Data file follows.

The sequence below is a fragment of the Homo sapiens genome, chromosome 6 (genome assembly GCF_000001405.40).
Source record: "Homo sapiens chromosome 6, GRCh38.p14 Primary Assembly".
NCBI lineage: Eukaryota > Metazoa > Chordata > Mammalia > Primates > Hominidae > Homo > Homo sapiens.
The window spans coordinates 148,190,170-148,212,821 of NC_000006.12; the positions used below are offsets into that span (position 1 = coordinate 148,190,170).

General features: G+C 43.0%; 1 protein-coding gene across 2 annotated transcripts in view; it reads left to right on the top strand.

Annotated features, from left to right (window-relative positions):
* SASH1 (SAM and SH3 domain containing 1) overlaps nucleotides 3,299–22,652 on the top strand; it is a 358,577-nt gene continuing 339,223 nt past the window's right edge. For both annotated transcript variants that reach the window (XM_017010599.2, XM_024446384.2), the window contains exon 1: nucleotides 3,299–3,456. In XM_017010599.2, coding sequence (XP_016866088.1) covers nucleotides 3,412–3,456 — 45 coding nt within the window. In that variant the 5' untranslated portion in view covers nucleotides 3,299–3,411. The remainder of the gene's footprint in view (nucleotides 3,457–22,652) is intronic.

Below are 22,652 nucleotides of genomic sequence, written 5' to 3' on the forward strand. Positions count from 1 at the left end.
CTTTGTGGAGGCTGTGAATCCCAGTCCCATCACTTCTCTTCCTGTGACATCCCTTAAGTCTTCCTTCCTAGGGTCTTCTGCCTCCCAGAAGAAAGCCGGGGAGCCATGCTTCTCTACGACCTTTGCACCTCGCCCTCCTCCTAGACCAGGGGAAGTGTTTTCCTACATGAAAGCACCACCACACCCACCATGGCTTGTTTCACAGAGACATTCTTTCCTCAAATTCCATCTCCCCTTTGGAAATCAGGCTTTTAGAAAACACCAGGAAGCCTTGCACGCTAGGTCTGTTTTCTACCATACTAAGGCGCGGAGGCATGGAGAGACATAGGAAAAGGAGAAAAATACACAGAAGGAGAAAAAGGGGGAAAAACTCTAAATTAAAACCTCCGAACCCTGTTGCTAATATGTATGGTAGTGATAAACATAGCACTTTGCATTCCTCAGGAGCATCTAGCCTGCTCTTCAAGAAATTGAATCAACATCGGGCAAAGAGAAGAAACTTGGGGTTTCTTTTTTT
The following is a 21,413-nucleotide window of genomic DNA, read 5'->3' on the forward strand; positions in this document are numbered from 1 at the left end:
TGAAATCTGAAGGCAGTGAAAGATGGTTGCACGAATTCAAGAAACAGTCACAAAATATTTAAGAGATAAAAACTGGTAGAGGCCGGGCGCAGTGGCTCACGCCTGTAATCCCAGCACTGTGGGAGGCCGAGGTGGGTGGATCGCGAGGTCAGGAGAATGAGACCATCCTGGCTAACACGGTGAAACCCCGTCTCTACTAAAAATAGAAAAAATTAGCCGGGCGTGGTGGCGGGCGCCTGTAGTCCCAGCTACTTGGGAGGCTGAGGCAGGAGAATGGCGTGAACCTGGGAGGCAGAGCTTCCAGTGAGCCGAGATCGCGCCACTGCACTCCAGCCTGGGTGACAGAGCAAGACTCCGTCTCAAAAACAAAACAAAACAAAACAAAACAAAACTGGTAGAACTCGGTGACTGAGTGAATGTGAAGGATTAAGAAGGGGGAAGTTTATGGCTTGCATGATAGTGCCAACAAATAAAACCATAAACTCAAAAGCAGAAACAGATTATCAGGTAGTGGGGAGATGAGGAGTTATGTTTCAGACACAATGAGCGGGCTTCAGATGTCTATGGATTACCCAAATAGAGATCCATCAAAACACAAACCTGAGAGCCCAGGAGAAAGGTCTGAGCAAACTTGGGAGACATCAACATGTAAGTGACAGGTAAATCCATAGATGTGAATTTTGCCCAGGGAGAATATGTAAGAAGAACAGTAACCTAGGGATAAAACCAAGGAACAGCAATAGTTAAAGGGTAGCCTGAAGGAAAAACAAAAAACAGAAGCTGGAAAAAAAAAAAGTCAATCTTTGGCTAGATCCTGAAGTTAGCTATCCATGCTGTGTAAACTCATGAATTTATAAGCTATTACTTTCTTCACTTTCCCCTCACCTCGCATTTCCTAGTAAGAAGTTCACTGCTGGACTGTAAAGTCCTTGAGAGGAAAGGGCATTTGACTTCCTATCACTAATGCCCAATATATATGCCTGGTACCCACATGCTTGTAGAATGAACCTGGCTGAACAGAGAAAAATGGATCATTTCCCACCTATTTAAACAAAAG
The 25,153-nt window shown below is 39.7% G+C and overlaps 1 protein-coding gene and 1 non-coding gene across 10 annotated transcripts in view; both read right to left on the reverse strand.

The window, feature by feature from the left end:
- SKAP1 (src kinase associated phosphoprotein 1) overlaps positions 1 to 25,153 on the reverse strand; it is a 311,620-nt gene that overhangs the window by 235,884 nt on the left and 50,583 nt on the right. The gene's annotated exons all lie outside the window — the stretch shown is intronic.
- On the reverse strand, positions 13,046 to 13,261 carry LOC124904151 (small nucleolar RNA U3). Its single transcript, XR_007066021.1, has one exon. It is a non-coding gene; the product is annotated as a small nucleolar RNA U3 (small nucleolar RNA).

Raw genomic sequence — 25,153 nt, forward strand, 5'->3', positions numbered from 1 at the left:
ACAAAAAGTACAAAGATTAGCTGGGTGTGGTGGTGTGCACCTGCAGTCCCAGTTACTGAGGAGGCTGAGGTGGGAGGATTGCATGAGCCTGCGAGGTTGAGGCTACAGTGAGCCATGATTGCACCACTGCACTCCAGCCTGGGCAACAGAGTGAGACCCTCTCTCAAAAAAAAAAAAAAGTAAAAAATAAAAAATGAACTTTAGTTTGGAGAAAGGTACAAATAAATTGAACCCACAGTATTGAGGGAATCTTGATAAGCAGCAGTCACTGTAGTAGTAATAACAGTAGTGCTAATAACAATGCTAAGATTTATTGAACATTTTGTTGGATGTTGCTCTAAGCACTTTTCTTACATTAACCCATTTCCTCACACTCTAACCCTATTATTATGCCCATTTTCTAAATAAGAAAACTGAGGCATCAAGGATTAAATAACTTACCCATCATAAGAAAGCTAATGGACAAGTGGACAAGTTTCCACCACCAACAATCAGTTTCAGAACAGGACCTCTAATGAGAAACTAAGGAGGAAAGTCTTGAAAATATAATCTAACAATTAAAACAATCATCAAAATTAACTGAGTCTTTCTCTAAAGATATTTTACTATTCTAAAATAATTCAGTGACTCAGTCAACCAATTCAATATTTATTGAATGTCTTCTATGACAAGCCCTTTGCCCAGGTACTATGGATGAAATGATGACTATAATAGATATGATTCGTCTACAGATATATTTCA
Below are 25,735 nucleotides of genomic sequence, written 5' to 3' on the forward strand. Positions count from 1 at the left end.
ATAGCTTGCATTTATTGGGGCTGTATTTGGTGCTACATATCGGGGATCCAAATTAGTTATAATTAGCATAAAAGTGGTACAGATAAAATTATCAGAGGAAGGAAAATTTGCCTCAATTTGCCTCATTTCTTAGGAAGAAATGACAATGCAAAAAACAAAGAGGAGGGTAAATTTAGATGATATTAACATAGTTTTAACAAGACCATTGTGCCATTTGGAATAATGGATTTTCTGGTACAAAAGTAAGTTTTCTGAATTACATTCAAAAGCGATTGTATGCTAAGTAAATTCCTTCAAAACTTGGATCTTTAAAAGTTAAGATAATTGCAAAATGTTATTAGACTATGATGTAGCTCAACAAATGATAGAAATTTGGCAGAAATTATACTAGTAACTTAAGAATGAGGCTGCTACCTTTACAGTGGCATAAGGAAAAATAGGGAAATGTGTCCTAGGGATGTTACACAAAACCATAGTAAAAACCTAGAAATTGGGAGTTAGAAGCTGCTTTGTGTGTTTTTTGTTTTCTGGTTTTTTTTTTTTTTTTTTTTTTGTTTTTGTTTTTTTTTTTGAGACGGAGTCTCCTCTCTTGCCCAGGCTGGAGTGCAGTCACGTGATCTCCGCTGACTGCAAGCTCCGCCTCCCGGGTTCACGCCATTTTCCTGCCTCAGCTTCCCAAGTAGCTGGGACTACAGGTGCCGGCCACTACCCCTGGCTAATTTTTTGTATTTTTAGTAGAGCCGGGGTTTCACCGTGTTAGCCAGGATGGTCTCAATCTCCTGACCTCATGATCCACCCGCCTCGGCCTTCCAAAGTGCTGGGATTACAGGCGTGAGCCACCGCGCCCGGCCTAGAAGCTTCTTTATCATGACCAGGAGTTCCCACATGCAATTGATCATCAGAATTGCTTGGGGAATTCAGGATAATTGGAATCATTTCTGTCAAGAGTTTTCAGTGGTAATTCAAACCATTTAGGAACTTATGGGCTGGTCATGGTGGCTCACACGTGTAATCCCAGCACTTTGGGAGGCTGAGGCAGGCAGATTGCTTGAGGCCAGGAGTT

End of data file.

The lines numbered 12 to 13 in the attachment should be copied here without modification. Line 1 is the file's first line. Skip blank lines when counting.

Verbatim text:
The 25,153-nt window shown below is 39.7% G+C and overlaps 1 protein-coding gene and 1 non-coding gene across 10 annotated transcripts in view; both read right to left on the reverse strand.

The window, feature by feature from the left end: